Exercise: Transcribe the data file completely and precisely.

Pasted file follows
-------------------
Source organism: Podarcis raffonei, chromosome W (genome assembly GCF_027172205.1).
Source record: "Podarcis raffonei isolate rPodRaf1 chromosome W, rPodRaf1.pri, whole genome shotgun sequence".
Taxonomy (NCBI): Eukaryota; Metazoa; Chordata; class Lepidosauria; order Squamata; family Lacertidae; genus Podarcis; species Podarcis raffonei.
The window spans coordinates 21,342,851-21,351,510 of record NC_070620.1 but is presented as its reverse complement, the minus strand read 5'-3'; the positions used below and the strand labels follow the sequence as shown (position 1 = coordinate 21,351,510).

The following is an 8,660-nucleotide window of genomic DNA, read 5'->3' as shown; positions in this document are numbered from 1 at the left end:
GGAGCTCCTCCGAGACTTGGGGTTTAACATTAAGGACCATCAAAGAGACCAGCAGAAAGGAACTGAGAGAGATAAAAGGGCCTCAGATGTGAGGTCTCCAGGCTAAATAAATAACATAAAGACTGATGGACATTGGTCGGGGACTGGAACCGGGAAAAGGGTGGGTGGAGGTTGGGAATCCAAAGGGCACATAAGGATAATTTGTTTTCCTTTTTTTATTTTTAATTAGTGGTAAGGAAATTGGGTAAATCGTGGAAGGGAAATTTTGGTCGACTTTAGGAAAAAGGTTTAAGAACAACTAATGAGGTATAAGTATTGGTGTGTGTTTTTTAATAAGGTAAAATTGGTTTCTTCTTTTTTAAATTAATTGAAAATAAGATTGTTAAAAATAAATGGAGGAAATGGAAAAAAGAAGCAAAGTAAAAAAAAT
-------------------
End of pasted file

Source organism: Podarcis raffonei, chromosome W (genome assembly GCF_027172205.1).
Source record: "Podarcis raffonei isolate rPodRaf1 chromosome W, rPodRaf1.pri, whole genome shotgun sequence".
Taxonomy (NCBI): Eukaryota; Metazoa; Chordata; class Lepidosauria; order Squamata; family Lacertidae; genus Podarcis; species Podarcis raffonei.
The window spans coordinates 21,342,851-21,351,510 of record NC_070620.1 but is presented as its reverse complement, the minus strand read 5'-3'; the positions used below and the strand labels follow the sequence as shown (position 1 = coordinate 21,351,510).

The following is an 8,660-nucleotide window of genomic DNA, read 5'->3' as shown; positions in this document are numbered from 1 at the left end:
GGAGCTCCTCCGAGACTTGGGGTTTAACATTAAGGACCATCAAAGAGACCAGCAGAAAGGAACTGAGAGAGATAAAAGGGCCTCAGATGTGAGGTCTCCAGGCTAAATAAATAACATAAAGACTGATGGACATTGGTCGGGGACTGGAACCGGGAAAAGGGTGGGTGGAGGTTGGGAATCCAAAGGGCACATAAGGATAATTTGTTTTCCTTTTTTTATTTTTAATTAGTGGTAAGGAAATTGGGTAAATCGTGGAAGGGAAATTTTGGTCGACTTTAGGAAAAAGGTTTAAGAACAACTAATGAGGTATAAGTATTGGTGTGTGTTTTTTAATAAGGTAAAATTGGTTTCTTCTTTTTTAAATTAATTGAAAATAAGATTGTTAAAAATAAATGGAGGAAATGGAAAAAAGAAGCAAAGTAAAAAAAAT